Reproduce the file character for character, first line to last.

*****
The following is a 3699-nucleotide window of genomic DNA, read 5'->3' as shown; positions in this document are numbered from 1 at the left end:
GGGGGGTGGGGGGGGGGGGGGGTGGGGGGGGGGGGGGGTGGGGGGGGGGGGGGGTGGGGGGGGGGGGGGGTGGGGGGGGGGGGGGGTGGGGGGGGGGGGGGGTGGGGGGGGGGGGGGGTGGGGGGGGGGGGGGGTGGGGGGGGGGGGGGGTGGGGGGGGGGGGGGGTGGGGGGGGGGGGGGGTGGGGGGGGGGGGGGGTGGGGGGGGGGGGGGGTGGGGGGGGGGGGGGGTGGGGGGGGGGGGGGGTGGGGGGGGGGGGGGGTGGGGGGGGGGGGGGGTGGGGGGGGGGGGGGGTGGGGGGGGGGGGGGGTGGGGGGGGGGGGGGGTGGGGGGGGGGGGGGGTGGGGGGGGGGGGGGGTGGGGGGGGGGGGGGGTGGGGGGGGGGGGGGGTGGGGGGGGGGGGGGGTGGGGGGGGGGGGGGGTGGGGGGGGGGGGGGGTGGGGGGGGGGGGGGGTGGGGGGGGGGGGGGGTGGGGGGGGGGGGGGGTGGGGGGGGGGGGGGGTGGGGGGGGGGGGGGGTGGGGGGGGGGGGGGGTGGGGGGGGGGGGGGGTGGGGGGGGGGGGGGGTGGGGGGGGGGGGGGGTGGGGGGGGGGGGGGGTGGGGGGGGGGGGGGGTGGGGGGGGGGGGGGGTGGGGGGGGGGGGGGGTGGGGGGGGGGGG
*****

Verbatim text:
The following is a 3699-nucleotide window of genomic DNA, read 5'->3' as shown; positions in this document are numbered from 1 at the left end:
GGGGGGTGGGGGGGGGGGGGGGTGGGGGGGGGGGGGGGTGGGGGGGGGGGGGGGTGGGGGGGGGGGGGGGTGGGGGGGGGGGGGGGTGGGGGGGGGGGGGGGTGGGGGGGGGGGGGGGTGGGGGGGGGGGGGGGTGGGGGGGGGGGGGGGTGGGGGGGGGGGGGGGTGGGGGGGGGGGGGGGTGGGGGGGGGGGGGGGTGGGGGGGGGGGGGGGTGGGGGGGGGGGGGGGTGGGGGGGGGGGGGGGTGGGGGGGGGGGGGGGTGGGGGGGGGGGGGGGTGGGGGGGGGGGGGGGTGGGGGGGGGGGGGGGTGGGGGGGGGGGGGGGTGGGGGGGGGGGGGGGTGGGGGGGGGGGGGGGTGGGGGGGGGGGGGGGTGGGGGGGGGGGGGGGTGGGGGGGGGGGGGGGTGGGGGGGGGGGGGGGTGGGGGGGGGGGGGGGTGGGGGGGGGGGGGGGTGGGGGGGGGGGGGGGTGGGGGGGGGGGGGGGTGGGGGGGGGGGGGGGTGGGGGGGGGGGGGGGTGGGGGGGGGGGGGGGTGGGGGGGGGGGGGGGTGGGGGGGGGGGGGGGTGGGGGGGGGGGGGGGTGGGGGGGGGGGGGGGTGGGGGGGGGGGGGGGTGGGGGGGGGGGGGGGTGGGGGGGGGGGGGGGTGGGGGGGGGGGG